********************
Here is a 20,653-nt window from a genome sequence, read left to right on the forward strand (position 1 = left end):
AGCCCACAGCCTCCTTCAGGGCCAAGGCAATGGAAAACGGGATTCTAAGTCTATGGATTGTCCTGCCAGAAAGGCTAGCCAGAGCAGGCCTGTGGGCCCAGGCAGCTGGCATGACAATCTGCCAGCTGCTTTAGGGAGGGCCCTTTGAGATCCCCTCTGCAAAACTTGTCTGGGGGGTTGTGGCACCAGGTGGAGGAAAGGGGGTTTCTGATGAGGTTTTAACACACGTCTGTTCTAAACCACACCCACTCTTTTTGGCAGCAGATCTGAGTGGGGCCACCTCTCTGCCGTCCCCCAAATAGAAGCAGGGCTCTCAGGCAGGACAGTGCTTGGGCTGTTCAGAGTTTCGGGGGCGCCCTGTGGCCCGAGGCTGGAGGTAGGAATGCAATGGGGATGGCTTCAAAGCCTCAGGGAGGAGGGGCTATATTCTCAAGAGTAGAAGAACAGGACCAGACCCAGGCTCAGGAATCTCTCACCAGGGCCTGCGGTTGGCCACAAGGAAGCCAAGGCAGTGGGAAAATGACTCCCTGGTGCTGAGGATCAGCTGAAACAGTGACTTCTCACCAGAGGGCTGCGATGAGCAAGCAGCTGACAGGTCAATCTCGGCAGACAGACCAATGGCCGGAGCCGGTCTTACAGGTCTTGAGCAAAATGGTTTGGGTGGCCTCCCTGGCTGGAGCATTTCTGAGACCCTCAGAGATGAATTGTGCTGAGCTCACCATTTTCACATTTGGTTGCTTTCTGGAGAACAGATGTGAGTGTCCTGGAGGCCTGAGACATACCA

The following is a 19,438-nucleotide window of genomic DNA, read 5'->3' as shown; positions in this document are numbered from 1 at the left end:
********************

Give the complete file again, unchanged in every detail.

Here is a 20,653-nt window from a genome sequence, read left to right on the forward strand (position 1 = left end):
AGCCCACAGCCTCCTTCAGGGCCAAGGCAATGGAAAACGGGATTCTAAGTCTATGGATTGTCCTGCCAGAAAGGCTAGCCAGAGCAGGCCTGTGGGCCCAGGCAGCTGGCATGACAATCTGCCAGCTGCTTTAGGGAGGGCCCTTTGAGATCCCCTCTGCAAAACTTGTCTGGGGGGTTGTGGCACCAGGTGGAGGAAAGGGGGTTTCTGATGAGGTTTTAACACACGTCTGTTCTAAACCACACCCACTCTTTTTGGCAGCAGATCTGAGTGGGGCCACCTCTCTGCCGTCCCCCAAATAGAAGCAGGGCTCTCAGGCAGGACAGTGCTTGGGCTGTTCAGAGTTTCGGGGGCGCCCTGTGGCCCGAGGCTGGAGGTAGGAATGCAATGGGGATGGCTTCAAAGCCTCAGGGAGGAGGGGCTATATTCTCAAGAGTAGAAGAACAGGACCAGACCCAGGCTCAGGAATCTCTCACCAGGGCCTGCGGTTGGCCACAAGGAAGCCAAGGCAGTGGGAAAATGACTCCCTGGTGCTGAGGATCAGCTGAAACAGTGACTTCTCACCAGAGGGCTGCGATGAGCAAGCAGCTGACAGGTCAATCTCGGCAGACAGACCAATGGCCGGAGCCGGTCTTACAGGTCTTGAGCAAAATGGTTTGGGTGGCCTCCCTGGCTGGAGCATTTCTGAGACCCTCAGAGATGAATTGTGCTGAGCTCACCATTTTCACATTTGGTTGCTTTCTGGAGAACAGATGTGAGTGTCCTGGAGGCCTGAGACATACCA

The following is a 19,438-nucleotide window of genomic DNA, read 5'->3' as shown; positions in this document are numbered from 1 at the left end: